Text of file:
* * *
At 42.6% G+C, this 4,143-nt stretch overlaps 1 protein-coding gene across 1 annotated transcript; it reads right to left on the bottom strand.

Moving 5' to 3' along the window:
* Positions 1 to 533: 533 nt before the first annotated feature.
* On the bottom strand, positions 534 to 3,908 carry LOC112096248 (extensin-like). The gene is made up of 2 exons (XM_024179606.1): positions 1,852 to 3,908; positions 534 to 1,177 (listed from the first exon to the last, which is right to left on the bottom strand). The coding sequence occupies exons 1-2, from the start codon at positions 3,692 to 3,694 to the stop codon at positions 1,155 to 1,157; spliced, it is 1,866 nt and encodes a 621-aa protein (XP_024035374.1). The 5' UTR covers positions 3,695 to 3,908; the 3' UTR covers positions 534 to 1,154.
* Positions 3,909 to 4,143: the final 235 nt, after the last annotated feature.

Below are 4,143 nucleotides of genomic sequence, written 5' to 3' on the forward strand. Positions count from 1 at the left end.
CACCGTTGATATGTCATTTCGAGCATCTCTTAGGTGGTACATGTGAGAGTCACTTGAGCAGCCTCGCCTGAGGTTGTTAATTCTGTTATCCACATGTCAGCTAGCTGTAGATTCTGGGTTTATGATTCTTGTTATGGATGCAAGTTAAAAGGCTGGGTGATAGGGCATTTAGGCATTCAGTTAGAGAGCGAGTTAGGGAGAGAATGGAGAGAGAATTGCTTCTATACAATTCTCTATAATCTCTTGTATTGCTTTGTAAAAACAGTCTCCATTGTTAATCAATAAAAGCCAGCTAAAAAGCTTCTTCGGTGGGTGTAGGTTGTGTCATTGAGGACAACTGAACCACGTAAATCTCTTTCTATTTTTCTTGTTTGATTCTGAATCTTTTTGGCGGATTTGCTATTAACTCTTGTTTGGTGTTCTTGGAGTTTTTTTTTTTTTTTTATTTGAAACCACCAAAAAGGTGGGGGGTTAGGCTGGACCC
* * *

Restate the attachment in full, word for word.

At 42.6% G+C, this 4,143-nt stretch overlaps 1 protein-coding gene across 1 annotated transcript; it reads right to left on the bottom strand.

Moving 5' to 3' along the window:
* Positions 1 to 533: 533 nt before the first annotated feature.
* On the bottom strand, positions 534 to 3,908 carry LOC112096248 (extensin-like). The gene is made up of 2 exons (XM_024179606.1): positions 1,852 to 3,908; positions 534 to 1,177 (listed from the first exon to the last, which is right to left on the bottom strand). The coding sequence occupies exons 1-2, from the start codon at positions 3,692 to 3,694 to the stop codon at positions 1,155 to 1,157; spliced, it is 1,866 nt and encodes a 621-aa protein (XP_024035374.1). The 5' UTR covers positions 3,695 to 3,908; the 3' UTR covers positions 534 to 1,154.
* Positions 3,909 to 4,143: the final 235 nt, after the last annotated feature.

Below are 4,143 nucleotides of genomic sequence, written 5' to 3' on the forward strand. Positions count from 1 at the left end.
CACCGTTGATATGTCATTTCGAGCATCTCTTAGGTGGTACATGTGAGAGTCACTTGAGCAGCCTCGCCTGAGGTTGTTAATTCTGTTATCCACATGTCAGCTAGCTGTAGATTCTGGGTTTATGATTCTTGTTATGGATGCAAGTTAAAAGGCTGGGTGATAGGGCATTTAGGCATTCAGTTAGAGAGCGAGTTAGGGAGAGAATGGAGAGAGAATTGCTTCTATACAATTCTCTATAATCTCTTGTATTGCTTTGTAAAAACAGTCTCCATTGTTAATCAATAAAAGCCAGCTAAAAAGCTTCTTCGGTGGGTGTAGGTTGTGTCATTGAGGACAACTGAACCACGTAAATCTCTTTCTATTTTTCTTGTTTGATTCTGAATCTTTTTGGCGGATTTGCTATTAACTCTTGTTTGGTGTTCTTGGAGTTTTTTTTTTTTTTTTATTTGAAACCACCAAAAAGGTGGGGGGTTAGGCTGGACCC